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Book Review, NRJ 66.1

February 23, 2021 8:53 AM | David Eddy

Royal Navy in the Napoleonic Age: Senior Service, 1800-1815

Mark Jessop

In the first decades of the nineteenth century, Britain’s Royal Navy achieved an apogee of effectiveness rarely achieved by any national military. It mastered the technology of its tools, the sailing warship and smoothbore artillery which was two centuries old by that point. It also mastered the soft skills—administrative, logistical, and operational - needed for the best use of its hardware. It had mastered both in a manner that left most of its rivals far behind. This created a fascination with Britain’s senior service of that era which endures to this day.

The Royal Navy in the Napoleonic Age: Senior Service 1800-1815, by Mark Jessop, is a product of that fascination. In it Jessop examines the Royal Navy at its apogee.

The book looks at the period from 1800 to 1815. It starts with the end of the French Wars of Revolution which ran from 1793 through the Peace of Amiens in 1801. It ends with the Hundred Days campaign of 1815, covering the Napoleonic Wars and War of 1812. The book opens with the Battle of Copenhagen and effectively ends with Napoleon boarding HMS Bellerophon in the aftermath of Waterloo.

Jessop strove to immerse readers in the period. Much of the book is presented in fictionalized vignettes, describing major battles or important aspects of life in the Royal Navy circa 1800-1815. These frequently cover topics that are important, but often overlooked. Examples include a description of the Battle of Trafalgar related by three petty officers to the sister of a deceased comrade, dockyard workers’ view of their work, and a diary account of an encounter with an early steamboat.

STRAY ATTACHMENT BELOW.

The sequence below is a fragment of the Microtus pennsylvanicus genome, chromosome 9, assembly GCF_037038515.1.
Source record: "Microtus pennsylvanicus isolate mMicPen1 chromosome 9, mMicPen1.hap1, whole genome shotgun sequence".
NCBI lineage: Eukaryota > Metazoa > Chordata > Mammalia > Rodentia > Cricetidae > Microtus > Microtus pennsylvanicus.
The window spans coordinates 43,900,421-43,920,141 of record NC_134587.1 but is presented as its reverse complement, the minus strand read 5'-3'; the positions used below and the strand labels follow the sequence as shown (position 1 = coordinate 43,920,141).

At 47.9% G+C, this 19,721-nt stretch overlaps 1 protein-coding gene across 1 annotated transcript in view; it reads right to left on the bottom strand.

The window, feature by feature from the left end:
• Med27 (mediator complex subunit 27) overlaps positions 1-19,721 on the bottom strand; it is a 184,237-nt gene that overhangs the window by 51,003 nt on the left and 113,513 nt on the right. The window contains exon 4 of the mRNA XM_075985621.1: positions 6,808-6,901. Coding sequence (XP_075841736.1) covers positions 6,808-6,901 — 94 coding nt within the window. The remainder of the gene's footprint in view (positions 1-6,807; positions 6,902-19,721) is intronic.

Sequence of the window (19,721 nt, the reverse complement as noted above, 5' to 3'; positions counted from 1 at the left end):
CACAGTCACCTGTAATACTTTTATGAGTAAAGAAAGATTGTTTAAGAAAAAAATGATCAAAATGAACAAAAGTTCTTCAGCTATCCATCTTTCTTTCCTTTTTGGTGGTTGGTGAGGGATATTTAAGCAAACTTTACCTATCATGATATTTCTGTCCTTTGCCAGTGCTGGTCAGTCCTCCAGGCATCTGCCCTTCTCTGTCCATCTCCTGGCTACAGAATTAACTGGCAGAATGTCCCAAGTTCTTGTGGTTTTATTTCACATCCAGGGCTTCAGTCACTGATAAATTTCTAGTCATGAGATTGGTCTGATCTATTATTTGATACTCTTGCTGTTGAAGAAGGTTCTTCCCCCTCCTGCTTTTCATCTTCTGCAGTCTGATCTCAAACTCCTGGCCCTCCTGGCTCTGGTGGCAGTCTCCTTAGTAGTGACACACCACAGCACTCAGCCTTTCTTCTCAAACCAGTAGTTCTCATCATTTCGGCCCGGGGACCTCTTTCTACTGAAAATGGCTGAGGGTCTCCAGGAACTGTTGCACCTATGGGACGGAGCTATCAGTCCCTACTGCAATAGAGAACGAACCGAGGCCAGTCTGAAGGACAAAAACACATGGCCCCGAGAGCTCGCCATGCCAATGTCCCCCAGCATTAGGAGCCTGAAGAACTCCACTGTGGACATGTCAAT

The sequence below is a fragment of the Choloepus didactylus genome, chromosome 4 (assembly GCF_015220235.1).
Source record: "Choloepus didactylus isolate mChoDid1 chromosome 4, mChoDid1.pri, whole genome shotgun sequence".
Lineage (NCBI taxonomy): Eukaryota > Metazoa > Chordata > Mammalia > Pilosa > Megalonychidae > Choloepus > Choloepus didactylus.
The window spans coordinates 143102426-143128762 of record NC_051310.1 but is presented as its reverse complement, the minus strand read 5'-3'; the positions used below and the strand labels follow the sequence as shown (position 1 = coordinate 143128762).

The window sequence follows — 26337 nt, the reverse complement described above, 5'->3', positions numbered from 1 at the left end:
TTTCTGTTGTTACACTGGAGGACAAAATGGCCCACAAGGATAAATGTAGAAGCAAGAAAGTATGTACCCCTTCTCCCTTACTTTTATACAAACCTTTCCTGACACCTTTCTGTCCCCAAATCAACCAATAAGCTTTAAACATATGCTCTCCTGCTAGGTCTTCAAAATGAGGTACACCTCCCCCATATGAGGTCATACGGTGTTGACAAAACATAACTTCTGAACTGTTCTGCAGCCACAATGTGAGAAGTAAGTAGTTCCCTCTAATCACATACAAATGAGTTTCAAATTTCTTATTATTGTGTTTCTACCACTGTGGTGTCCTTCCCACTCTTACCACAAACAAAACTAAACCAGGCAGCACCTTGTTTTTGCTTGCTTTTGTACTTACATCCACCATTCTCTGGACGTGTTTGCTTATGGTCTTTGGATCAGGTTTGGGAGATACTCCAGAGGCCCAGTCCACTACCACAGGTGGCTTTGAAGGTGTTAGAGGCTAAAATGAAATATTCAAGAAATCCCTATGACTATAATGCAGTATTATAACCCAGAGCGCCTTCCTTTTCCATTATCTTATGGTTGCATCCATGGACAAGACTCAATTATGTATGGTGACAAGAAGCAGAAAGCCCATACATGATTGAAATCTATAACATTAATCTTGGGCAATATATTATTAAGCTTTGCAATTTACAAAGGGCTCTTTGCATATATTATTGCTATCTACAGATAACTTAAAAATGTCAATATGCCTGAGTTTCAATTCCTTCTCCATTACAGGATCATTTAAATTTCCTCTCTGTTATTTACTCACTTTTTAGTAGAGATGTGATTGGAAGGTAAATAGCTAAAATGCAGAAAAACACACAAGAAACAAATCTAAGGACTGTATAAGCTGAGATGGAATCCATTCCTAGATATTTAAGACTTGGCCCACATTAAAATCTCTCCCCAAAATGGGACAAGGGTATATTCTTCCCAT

Jessop does an outstanding job of using period sources for this book. A good third of his sources are contemporaneous with the period, and significant fraction of the remainder represents postwar accounts by those who lived through the period. The rest date primarily from the late nineteenth century, a period in which naval history could charitably called more romantic than necessarily accurate.

Additionally, the bibliography lacks late twentieth-century and early twenty-first-century sources (such as the work of N. A. M. Rogers or his students, such as J. Ross Dancy) which reexamined primary sources and corrected the misconceptions created by late nineteenth century historians. The result is a skewed view of the Royal Navy, one which exaggerates its ills and focuses on the romance of the sailing era.

Jessop’s coverage is too cursory for those familiar with the period to benefit from it. Similarly model makers or wargamers will find too little detail in The Royal Navy in the Napoleonic Age for their interests, but might read it for color.

However, The Royal Navy in the Napoleonic Age serves as a good introduction to the period for readers unfamiliar with the period. Jessop covers the key aspects of naval history during the period, introducing technical aspects in in a manner accessible to those unfamiliar with them. For those bored by academic histories, this book will be engaging.

  • Barnsley: Pen & Sword Books, 2019
  • 6-1/4” x 9-1/4”, hardcover, xi + 180 pages
  • Illustrations, maps, notes, bibliography, index. $39.95
  • ISBN: 9781526720375

Reviewed by Mark Lardas, League City, Texas

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